Artania: The Pharaoh’s Cry Free!

Looking for an adventure like no other? A place where all art is alive and creation a superpower? Right now my publisher is offering Pharaohs’ Cry for free. But act fast. This offer disappears on September 30th.  Get your free book here  


The author of The Pharaoh’s Cry,  Portal Shift, Kidnapped Smile, and Dragon Sky from the fantasy series The Artania Chronicles,  as well as the middle-grade Forest Secrets. Laurie Woodward  co-wrote Dean and JoJoThe Dolphin Legacy. Her poetry has been published in multiple journals and anthologies and she was a collaborator on the popular anti-bullying DVD Resolutions. Bullied as a child, Laurie is now an award-winning peace consultant, poet,  and blogger who helps teach children how to avoid arguments, stop bullying, and maintain healthy friendships. She writes on the Central Coast of California. More about her work can be found at

Book Launched!

Are you an introverted author like me? Would you rather roll over hot

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My new novel

coals naked than do public speaking? Do you break into a cold sweat just imagining being the center of attention?  We writers are a mixed bunch, but as observers, many of us shy away from taking center stage. Well, if you’re launching a new book, waiting in the wings will not sell copies. I know, I had a field of dreams attitude when I published Artania: The Pharaohs’ Cry. Write it and they will come. Well, they didn’t. Oh, I’ve steadily sold a few books, sure. But nothing like I’d imagined.


So when it was time to publish Forest Secrets I decided to do it right. Hot coals and cold sweats be damned. This time, I’d launch with a scream instead of whisper. We’d have a party and invite everyone, their cousin, their brother and their cousin’s cousin. But first I needed a 10394552_10153068563742221_2548028625675952024_nvenue.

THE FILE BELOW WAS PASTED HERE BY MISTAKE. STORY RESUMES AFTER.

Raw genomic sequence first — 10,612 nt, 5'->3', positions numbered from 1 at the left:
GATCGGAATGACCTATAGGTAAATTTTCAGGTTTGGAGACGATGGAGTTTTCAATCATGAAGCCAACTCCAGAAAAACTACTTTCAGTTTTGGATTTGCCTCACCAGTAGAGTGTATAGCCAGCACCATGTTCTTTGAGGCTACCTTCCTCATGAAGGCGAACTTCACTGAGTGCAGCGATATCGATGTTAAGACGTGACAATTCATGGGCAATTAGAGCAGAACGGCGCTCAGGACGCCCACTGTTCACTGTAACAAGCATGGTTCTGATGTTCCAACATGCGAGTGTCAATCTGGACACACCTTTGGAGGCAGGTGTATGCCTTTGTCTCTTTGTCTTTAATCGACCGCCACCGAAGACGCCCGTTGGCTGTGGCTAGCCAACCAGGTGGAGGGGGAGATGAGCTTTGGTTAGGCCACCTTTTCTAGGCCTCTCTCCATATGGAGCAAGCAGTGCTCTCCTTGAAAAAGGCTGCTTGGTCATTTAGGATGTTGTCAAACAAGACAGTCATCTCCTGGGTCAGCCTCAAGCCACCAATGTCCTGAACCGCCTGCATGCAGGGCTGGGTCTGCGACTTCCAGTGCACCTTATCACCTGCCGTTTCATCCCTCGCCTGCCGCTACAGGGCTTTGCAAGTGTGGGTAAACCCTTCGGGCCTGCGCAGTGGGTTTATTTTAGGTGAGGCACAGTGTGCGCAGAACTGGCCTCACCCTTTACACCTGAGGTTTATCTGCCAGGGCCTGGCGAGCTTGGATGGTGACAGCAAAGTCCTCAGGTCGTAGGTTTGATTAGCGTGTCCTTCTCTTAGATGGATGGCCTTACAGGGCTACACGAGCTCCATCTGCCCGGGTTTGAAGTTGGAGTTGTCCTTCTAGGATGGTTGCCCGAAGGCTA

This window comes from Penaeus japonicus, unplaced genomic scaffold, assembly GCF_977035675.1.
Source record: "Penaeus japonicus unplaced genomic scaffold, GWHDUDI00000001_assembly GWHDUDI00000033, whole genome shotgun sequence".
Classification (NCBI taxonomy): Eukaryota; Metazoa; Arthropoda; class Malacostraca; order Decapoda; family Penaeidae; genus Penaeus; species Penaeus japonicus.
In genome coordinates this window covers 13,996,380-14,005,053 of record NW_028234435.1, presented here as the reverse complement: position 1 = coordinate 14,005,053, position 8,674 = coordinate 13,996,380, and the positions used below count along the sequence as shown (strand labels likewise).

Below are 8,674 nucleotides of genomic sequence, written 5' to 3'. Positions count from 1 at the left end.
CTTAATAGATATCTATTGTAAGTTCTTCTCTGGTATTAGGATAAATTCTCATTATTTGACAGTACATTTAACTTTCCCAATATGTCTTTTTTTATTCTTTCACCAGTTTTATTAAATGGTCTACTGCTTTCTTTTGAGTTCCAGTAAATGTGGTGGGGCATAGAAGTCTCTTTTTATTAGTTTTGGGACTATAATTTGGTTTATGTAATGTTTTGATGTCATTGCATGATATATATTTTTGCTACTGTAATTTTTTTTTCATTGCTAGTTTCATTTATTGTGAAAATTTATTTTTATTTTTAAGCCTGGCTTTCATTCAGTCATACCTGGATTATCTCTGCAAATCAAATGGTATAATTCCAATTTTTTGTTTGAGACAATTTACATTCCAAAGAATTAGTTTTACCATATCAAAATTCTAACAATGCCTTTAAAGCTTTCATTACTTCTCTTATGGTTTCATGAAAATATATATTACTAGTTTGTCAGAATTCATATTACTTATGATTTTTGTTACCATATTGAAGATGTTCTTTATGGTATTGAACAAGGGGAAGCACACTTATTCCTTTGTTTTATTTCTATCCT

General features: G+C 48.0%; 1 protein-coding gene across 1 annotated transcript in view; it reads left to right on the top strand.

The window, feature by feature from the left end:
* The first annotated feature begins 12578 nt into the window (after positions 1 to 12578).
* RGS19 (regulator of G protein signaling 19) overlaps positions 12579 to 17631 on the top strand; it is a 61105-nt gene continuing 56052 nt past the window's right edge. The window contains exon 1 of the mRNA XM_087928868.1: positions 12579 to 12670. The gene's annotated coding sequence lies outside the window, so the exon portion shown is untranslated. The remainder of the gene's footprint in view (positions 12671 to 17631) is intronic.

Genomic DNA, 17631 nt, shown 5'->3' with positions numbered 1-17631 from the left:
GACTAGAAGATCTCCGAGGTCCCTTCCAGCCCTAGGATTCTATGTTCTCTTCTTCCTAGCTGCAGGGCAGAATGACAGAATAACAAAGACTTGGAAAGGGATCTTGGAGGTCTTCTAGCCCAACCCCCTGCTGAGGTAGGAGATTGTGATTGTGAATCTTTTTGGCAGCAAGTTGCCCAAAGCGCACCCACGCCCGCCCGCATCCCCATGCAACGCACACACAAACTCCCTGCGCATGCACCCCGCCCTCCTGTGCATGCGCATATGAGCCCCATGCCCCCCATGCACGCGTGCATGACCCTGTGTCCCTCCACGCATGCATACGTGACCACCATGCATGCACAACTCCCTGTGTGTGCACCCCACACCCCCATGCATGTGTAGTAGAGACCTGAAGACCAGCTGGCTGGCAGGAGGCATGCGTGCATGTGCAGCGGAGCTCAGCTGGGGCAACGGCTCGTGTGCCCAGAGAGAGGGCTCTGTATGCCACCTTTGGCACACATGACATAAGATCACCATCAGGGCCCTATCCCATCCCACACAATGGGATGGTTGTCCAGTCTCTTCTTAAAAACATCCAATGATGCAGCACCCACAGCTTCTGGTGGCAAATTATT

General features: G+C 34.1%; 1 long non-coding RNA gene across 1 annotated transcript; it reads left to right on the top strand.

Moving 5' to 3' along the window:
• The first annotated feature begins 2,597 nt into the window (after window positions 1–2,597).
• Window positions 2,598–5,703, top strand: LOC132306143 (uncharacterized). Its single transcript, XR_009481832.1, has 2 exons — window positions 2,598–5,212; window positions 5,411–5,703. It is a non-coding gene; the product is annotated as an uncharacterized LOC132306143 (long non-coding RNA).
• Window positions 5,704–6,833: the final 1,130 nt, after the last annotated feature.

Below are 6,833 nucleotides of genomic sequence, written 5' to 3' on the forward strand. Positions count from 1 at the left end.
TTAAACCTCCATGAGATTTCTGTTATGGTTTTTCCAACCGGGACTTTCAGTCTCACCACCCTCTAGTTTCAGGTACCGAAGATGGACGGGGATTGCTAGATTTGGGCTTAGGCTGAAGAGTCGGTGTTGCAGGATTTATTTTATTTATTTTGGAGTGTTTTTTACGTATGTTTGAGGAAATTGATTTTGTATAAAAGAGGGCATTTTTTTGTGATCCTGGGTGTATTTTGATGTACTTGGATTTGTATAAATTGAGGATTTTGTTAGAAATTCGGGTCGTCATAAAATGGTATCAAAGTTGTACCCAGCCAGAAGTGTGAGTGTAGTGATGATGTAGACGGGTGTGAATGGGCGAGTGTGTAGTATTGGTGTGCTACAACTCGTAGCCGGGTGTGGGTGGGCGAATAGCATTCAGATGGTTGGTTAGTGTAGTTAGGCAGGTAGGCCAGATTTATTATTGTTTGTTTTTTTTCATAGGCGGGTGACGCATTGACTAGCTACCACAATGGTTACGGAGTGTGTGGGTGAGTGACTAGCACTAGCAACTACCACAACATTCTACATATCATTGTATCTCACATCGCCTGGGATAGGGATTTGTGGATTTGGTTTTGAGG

I’d remembered that the owner of Toy Zoo: Anything Educational, Marc Canigiula, had suggested hosting an event at his bookstore when I told him I was publishing a new book. I  was scared to  ask but figured the worst he could say is no. So I headed over, marched inside, and with a gulp asked him if he’d like to host my book launch. My jaw dropped to the floor when he said yes. Not  only that, he’d help me organize the event.

I was flabbergasted and, I’ll admit it, overwhelmed. But I scooped my jaw off the floor and got to work. And the results? A resounding success. I had 75 people attend and sold close to 50 books.

If you are planning your own book launch, here are a few tips:

  1. Start early. Post the upcoming publication on your social media sites. Get over your author humility and brag a little.
  2. Print up invitations. I use Vista Print for quality and value, but there are reasonably priced printers everywhere. Make it look as professional as you can afford, Here’s mine:
  3. previewHave a theme with activities for the attendees. Since most of Forest Secrets  takes place in the woods with mystical creatures, I had leaf coloring, green tape leading kids on a scavenger hu1052nt throughout the store, and mask making.1062
  4. Decorate your book signing table according to your theme. Here’s how I did mine.
  5. 1012Send out notices to local publications. Don’t just focus on newspapers. Be creative. Our school district newsletter did a write up that went out to thousands of employees.
  6. But most of all, have fun! It’s your moment. Enjoy it.

Teach Kindness With Cursive

“If you build it, he will come,”  a voice in a cornfield whispers to Kevin Costner in Field of Dreams.  And he does. And they do.

We all have fields of dreams. Mine is to see children create peace.

One way for them to do this is affirming it. With words. With art. With deeds.